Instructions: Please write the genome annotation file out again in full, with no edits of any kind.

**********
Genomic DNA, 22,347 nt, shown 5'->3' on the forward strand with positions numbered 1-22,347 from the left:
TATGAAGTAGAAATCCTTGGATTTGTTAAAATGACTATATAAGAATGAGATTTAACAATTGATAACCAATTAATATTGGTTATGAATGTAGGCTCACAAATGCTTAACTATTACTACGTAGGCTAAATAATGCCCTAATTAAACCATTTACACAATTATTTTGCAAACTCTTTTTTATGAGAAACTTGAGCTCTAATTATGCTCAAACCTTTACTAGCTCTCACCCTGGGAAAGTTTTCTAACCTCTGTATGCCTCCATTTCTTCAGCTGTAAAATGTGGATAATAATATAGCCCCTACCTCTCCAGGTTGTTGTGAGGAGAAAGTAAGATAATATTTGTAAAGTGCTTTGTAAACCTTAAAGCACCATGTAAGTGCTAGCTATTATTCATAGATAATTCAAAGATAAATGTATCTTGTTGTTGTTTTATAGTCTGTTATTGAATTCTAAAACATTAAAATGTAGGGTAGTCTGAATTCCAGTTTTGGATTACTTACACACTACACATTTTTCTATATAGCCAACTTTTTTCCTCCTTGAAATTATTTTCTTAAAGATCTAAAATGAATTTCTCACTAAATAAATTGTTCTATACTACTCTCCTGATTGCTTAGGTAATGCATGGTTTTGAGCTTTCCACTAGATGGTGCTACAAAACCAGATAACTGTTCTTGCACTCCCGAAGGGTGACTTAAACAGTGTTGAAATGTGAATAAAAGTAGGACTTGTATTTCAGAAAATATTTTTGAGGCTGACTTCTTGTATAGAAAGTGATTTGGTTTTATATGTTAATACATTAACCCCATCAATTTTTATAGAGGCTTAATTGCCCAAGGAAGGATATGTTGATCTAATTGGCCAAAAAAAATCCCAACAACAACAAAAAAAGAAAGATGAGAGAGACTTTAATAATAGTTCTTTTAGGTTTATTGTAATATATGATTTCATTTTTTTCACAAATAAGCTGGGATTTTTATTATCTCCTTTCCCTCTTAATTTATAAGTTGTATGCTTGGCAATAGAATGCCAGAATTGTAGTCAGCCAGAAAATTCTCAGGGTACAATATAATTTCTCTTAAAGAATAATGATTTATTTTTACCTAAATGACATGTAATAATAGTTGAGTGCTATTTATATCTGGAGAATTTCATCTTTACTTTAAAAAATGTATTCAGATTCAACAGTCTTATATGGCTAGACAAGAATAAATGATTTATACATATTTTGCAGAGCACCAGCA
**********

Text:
Genomic DNA, 22,347 nt, shown 5'->3' on the forward strand with positions numbered 1-22,347 from the left:
TATGAAGTAGAAATCCTTGGATTTGTTAAAATGACTATATAAGAATGAGATTTAACAATTGATAACCAATTAATATTGGTTATGAATGTAGGCTCACAAATGCTTAACTATTACTACGTAGGCTAAATAATGCCCTAATTAAACCATTTACACAATTATTTTGCAAACTCTTTTTTATGAGAAACTTGAGCTCTAATTATGCTCAAACCTTTACTAGCTCTCACCCTGGGAAAGTTTTCTAACCTCTGTATGCCTCCATTTCTTCAGCTGTAAAATGTGGATAATAATATAGCCCCTACCTCTCCAGGTTGTTGTGAGGAGAAAGTAAGATAATATTTGTAAAGTGCTTTGTAAACCTTAAAGCACCATGTAAGTGCTAGCTATTATTCATAGATAATTCAAAGATAAATGTATCTTGTTGTTGTTTTATAGTCTGTTATTGAATTCTAAAACATTAAAATGTAGGGTAGTCTGAATTCCAGTTTTGGATTACTTACACACTACACATTTTTCTATATAGCCAACTTTTTTCCTCCTTGAAATTATTTTCTTAAAGATCTAAAATGAATTTCTCACTAAATAAATTGTTCTATACTACTCTCCTGATTGCTTAGGTAATGCATGGTTTTGAGCTTTCCACTAGATGGTGCTACAAAACCAGATAACTGTTCTTGCACTCCCGAAGGGTGACTTAAACAGTGTTGAAATGTGAATAAAAGTAGGACTTGTATTTCAGAAAATATTTTTGAGGCTGACTTCTTGTATAGAAAGTGATTTGGTTTTATATGTTAATACATTAACCCCATCAATTTTTATAGAGGCTTAATTGCCCAAGGAAGGATATGTTGATCTAATTGGCCAAAAAAAATCCCAACAACAACAAAAAAAGAAAGATGAGAGAGACTTTAATAATAGTTCTTTTAGGTTTATTGTAATATATGATTTCATTTTTTTCACAAATAAGCTGGGATTTTTATTATCTCCTTTCCCTCTTAATTTATAAGTTGTATGCTTGGCAATAGAATGCCAGAATTGTAGTCAGCCAGAAAATTCTCAGGGTACAATATAATTTCTCTTAAAGAATAATGATTTATTTTTACCTAAATGACATGTAATAATAGTTGAGTGCTATTTATATCTGGAGAATTTCATCTTTACTTTAAAAAATGTATTCAGATTCAACAGTCTTATATGGCTAGACAAGAATAAATGATTTATACATATTTTGCAGAGCACCAGCA